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Below is a family biography included in Biographical and Historical Memoirs of Greene County, Arkansas published by Goodspeed Publishing Company in 1889.  These biographies are valuable for genealogy research in discovering missing ancestors or filling in the details of a family tree. Family biographies often include far more information than can be found in a census record or obituary.  Details will vary with each biography but will often include the date and place of birth, parent names including mothers' maiden name, name of wife including maiden name, her parents' names, name of children (including spouses if married), former places of residence, occupation details, military service, church and social organization affiliations, and more.  There are often ancestry details included that cannot be found in any other type of genealogical record.

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L. T. Dennis, a successful farmer and justice of the peace of Cache Township, Greene County, Ark., is a native of the county, born in 1843, being the second of ten children born to Robert and Ellen (Tompkins) Dennis, natives of Tennessee and Kentucky, respectively, who came to Arkansas with their parents during the early history of this State. On his arrival in Arkansas, in 1837, Robert Dennis entered and purchased land in what is known as St. Francis Township, and on this he lived and made improvements until about 1848, when he sold out and entered a tract of forty acres on the west side of Crowley’s Ridge, on which he lived ten years. This he sold and bought eighty acres in the same locality, clearing nearly the entire tract, and making many other improvements, and here resided until his death on the 20th of December, 1867, followed by his widow, February 14, 1881. The maternal grandfather, Lawrence Tompkins, came from Kentucky to Arkansas about 1833, and settled on the east side of Crowley’s Ridge, and was one of some six families that were among the first settlers. Here he resided until his death, being an active participant in the development of the county. L. T. Dennis, whose name heads this sketch, was reared to farm labor, and in his youth received quite meager educational advantages, but by applying himself to his books at home, secured a fair education. He remained with his father until twenty-two years of age, then married Miss Nancy Ann Newsom, a daughter of Sterling Newsom, who was a Tennessean, and came to Arkansas at an early day. After his marriage Mr. Dennis bought a slightly improved farm of seventy-five acres, and on this tract he located and began making improvements in the way of clearing and building. After about ten years his house caught fire and was consumed, but the same year he purchased 325 acres of land, erected a new dwelling and began a fresh start in life. He has opened about seventy-five acres, set out orchards, and otherwise greatly improved his property. In 1885 he erected a new residence on a natural building site, and his surroundings are now most pleasant. On the 16th of December, 1874, Mr. Dennis lost his estimable wife and the following year he married Miss Martha Jane Gramlin, a daughter of Rawlins Gramlin, who came from North Carolina to Arkansas in 1857, and settled on the west side of Crowley’s Ridge. To his first union were born the following children: William Pleasant and Mary Jane living, and Henry Albert, Robert Sterling and an infant deceased. His second union has resulted in the birth of seven children: Lawrence M., who died at the age of four years; James Edward, Walter Anderson, Leopold Leaton and Gopel Wiley, twins; Lucy Ellen, and Thomas Jefferson. In 1862 Mr. Dennis enlisted in Jefferson Thompson’s artillery company and was sent to the division of the Missouri, and was on the Arkansas Ram when she ran the blockade past Memphis; he was also on the same vessel when she ran the blockade at the mouth of the Yazoo River. He was then transferred to the infantry, and in the fall was in the battle of Corinth, and was also at Grand Gulf, Port Gibson, Baker’s Creek, and in Vicksburg during the siege of forty-nine days, after which he was paroled and returned home, but again enlisted in July, 1864, joining a cavalry company, and during the remainder of that year was in and around Little Rock. While there he met with an accident and was compelled to return home, and took no further part in the war. He is now engaged in general farm work and devotes about seventy-five acres of his farm to the culture of corn, forty acres to cotton and ten acres each to wheat, oats and clover. He is quite an active politician, votes with the Democratic party, and has served as justice of the peace ten years, and as school director six years. He belongs to the Baptist Church and his wife to the Methodist.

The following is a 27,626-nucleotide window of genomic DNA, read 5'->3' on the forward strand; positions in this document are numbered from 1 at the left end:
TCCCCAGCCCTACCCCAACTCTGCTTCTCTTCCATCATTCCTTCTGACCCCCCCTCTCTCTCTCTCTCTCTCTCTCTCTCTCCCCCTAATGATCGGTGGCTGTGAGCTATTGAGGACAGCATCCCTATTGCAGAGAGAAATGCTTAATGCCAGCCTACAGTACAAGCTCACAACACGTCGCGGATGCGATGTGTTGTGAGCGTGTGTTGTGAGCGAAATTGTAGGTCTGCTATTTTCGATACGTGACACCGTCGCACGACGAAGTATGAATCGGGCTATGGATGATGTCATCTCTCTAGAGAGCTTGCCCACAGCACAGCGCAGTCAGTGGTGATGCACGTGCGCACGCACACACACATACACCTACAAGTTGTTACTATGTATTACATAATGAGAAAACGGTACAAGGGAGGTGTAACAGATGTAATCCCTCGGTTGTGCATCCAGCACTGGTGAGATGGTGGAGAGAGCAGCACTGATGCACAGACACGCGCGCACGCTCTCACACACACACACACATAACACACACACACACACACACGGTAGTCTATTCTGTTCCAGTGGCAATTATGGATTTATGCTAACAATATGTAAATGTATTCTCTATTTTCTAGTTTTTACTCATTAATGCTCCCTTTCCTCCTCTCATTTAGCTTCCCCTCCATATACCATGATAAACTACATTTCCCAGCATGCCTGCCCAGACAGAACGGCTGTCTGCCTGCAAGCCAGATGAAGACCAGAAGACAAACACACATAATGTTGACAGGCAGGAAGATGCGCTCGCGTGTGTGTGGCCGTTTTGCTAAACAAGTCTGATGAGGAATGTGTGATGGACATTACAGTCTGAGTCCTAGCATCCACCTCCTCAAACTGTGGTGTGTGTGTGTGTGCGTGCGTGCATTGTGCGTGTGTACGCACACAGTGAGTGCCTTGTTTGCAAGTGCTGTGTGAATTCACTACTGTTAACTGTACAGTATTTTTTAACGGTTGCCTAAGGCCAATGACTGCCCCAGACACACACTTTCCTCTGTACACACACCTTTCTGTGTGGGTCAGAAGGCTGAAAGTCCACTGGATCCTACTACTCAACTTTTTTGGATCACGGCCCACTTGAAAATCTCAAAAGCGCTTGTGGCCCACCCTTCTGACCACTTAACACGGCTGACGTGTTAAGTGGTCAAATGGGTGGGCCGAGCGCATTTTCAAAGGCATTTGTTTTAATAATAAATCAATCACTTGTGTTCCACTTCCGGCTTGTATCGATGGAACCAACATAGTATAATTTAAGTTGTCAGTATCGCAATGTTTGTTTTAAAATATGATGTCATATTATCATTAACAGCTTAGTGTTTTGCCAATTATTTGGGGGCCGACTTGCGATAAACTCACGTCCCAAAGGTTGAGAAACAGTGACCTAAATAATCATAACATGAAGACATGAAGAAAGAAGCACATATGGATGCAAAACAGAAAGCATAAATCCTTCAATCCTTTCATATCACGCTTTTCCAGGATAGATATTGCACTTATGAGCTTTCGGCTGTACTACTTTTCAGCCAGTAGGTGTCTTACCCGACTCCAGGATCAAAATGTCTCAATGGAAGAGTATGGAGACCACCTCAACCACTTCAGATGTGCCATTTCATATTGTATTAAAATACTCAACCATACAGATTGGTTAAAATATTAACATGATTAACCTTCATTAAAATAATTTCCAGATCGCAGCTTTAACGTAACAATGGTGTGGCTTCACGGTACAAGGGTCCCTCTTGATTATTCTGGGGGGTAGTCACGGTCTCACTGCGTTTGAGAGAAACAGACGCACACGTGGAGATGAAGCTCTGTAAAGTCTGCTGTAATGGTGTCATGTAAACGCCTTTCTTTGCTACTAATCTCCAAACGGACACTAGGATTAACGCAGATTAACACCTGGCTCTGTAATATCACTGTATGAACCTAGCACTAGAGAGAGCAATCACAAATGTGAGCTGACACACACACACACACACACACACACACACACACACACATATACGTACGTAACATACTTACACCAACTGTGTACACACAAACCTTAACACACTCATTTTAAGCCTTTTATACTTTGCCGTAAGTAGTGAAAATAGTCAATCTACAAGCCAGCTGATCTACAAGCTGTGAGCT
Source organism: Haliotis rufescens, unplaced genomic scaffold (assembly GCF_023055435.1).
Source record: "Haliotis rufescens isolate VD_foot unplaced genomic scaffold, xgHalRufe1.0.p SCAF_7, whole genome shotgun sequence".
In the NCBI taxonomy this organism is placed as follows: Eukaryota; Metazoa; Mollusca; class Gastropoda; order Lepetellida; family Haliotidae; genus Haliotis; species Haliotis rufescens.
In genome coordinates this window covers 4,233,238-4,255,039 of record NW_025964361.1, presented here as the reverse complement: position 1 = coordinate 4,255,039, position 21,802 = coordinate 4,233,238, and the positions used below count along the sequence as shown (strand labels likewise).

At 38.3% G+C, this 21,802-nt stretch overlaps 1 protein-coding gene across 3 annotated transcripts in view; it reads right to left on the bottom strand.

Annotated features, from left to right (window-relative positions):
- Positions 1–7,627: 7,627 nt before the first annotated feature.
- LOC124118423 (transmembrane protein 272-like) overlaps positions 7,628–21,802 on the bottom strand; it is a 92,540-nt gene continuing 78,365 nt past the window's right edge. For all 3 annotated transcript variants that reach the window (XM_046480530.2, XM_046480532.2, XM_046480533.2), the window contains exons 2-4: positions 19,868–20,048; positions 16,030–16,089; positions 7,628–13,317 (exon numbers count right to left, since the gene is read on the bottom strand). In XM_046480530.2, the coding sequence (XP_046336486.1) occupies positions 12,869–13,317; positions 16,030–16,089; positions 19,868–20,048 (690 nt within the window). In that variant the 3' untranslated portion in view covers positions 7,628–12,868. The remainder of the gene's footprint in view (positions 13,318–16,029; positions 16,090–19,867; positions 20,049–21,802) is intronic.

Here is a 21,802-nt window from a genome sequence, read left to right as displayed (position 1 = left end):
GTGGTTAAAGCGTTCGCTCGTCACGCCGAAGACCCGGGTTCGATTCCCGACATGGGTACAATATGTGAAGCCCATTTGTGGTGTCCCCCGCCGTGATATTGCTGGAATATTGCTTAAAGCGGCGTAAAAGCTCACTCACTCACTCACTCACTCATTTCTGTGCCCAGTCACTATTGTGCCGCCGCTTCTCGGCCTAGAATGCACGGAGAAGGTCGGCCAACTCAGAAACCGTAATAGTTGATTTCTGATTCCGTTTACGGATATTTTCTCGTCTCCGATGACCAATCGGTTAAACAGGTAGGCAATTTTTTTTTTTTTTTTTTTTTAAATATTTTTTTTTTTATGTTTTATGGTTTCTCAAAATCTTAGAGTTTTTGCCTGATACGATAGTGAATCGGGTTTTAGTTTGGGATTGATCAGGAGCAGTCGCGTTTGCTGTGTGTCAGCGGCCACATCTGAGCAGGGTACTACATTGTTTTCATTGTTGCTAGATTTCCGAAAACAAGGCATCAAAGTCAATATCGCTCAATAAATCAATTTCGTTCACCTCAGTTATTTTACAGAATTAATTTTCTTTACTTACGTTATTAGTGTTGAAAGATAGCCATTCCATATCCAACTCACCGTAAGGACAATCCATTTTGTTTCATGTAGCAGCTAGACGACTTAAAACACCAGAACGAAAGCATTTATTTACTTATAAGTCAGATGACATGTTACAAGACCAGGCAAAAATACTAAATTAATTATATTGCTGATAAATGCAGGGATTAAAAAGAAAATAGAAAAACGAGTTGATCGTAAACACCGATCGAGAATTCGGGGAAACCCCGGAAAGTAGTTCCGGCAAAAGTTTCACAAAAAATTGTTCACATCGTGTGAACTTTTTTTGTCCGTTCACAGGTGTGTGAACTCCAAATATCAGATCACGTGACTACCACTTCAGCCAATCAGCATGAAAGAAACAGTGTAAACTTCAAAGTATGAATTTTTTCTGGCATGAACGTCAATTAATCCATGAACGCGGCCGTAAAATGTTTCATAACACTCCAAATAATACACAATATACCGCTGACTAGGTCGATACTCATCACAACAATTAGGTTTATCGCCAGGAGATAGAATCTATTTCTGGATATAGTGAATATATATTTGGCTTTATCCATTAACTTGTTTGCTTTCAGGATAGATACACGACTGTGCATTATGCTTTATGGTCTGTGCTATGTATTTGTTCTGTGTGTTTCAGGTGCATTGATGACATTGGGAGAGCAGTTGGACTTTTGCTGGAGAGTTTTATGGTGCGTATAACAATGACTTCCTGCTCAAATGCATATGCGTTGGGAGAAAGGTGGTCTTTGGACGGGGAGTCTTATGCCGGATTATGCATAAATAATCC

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This family biography is one of 120 biographies included in Biographical and Historical Memoirs of Greene County, Arkansas published in 1889.  View the complete description here: Greene County, Arkansas History, Genealogy, and Maps

View additional Greene County, Arkansas family biographies here: Greene County, Arkansas Biographies

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